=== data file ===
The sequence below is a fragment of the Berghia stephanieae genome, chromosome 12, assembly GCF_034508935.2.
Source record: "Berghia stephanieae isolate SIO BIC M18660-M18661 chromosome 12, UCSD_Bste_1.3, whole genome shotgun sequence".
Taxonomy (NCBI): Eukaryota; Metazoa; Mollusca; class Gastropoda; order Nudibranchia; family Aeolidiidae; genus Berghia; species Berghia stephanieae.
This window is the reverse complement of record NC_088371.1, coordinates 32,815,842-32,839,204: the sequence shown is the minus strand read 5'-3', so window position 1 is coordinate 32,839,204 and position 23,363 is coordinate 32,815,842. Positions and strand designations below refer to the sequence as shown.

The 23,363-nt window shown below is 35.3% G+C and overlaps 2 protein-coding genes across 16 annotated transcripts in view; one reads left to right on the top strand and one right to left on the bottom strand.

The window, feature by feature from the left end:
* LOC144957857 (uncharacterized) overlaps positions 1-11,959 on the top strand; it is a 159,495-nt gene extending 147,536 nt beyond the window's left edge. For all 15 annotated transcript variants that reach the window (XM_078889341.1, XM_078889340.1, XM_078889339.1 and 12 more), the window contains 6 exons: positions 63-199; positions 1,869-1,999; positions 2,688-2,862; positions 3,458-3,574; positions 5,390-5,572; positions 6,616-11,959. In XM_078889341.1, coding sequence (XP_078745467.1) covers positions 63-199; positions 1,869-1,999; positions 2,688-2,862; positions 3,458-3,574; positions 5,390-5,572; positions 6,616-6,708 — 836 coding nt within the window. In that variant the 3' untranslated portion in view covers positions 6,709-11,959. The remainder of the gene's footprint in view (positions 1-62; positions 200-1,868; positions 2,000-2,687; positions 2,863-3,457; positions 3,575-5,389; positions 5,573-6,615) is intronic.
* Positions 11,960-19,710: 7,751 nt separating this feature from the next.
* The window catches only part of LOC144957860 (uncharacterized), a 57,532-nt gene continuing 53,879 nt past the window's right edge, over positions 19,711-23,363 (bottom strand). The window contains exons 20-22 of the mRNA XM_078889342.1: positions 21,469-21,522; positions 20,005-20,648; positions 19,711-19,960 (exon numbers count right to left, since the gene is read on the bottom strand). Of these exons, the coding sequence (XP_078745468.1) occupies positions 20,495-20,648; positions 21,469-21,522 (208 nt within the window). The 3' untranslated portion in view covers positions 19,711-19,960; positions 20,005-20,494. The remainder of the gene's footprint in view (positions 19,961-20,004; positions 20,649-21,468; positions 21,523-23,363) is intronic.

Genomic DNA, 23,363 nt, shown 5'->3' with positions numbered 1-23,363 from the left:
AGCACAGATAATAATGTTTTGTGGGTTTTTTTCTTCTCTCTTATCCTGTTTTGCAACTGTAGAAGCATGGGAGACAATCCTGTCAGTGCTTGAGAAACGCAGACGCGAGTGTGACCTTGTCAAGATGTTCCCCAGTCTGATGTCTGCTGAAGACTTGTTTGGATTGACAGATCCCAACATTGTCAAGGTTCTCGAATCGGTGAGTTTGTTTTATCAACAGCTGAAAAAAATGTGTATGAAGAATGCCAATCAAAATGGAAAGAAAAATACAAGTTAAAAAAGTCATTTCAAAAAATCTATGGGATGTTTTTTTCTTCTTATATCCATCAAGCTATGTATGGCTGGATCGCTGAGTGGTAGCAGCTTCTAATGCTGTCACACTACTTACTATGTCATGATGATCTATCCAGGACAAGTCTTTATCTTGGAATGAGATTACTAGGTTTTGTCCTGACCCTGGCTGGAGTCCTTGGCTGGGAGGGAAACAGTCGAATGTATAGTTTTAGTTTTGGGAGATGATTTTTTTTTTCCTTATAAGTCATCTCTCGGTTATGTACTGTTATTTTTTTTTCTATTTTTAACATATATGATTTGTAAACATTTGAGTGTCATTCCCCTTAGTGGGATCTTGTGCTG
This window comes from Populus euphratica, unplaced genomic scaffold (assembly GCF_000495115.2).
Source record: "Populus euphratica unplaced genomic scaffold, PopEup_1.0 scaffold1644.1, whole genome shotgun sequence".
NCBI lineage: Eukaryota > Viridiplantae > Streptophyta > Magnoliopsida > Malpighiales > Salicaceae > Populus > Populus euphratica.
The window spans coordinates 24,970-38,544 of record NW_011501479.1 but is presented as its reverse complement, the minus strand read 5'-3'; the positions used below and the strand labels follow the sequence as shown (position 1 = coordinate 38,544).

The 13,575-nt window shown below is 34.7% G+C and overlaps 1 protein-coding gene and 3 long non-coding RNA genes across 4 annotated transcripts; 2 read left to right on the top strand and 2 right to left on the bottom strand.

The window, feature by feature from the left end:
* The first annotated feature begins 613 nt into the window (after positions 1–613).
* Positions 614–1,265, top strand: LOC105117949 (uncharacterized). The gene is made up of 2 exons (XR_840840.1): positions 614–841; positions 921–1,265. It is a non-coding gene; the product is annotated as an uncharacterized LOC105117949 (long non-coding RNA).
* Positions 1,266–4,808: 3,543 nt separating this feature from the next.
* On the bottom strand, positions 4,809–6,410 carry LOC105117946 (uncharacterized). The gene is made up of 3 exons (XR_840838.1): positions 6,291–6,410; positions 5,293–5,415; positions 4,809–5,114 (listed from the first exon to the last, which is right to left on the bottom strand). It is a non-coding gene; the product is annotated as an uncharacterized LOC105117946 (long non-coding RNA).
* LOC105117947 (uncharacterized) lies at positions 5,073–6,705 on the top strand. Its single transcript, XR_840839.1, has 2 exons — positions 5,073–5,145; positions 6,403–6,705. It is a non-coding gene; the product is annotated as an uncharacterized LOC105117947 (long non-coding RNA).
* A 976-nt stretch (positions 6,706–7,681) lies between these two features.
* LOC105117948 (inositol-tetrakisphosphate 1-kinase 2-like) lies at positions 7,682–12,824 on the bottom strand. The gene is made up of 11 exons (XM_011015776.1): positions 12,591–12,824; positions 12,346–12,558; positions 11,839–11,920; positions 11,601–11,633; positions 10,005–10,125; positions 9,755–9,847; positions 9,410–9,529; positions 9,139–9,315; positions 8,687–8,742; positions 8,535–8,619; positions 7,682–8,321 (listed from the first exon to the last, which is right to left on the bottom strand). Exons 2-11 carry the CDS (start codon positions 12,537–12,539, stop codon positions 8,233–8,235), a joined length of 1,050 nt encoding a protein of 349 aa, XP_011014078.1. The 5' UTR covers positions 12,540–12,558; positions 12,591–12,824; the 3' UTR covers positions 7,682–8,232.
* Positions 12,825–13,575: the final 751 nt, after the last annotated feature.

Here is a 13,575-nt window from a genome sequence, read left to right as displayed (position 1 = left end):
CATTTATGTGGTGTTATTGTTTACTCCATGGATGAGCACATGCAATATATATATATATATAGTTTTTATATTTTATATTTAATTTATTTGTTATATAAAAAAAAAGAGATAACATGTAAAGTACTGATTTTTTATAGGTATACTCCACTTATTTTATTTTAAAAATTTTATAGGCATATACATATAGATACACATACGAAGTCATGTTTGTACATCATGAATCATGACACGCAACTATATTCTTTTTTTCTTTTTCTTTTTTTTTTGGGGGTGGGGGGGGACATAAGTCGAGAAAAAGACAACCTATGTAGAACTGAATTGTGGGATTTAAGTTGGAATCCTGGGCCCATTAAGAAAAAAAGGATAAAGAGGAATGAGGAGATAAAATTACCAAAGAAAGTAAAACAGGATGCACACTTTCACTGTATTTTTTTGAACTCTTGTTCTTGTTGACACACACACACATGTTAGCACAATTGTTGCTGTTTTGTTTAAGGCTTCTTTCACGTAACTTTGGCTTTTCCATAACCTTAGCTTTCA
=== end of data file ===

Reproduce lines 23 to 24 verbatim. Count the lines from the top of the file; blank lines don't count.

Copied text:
* A 976-nt stretch (positions 6,706–7,681) lies between these two features.
* LOC105117948 (inositol-tetrakisphosphate 1-kinase 2-like) lies at positions 7,682–12,824 on the bottom strand. The gene is made up of 11 exons (XM_011015776.1): positions 12,591–12,824; positions 12,346–12,558; positions 11,839–11,920; positions 11,601–11,633; positions 10,005–10,125; positions 9,755–9,847; positions 9,410–9,529; positions 9,139–9,315; positions 8,687–8,742; positions 8,535–8,619; positions 7,682–8,321 (listed from the first exon to the last, which is right to left on the bottom strand). Exons 2-11 carry the CDS (start codon positions 12,537–12,539, stop codon positions 8,233–8,235), a joined length of 1,050 nt encoding a protein of 349 aa, XP_011014078.1. The 5' UTR covers positions 12,540–12,558; positions 12,591–12,824; the 3' UTR covers positions 7,682–8,232.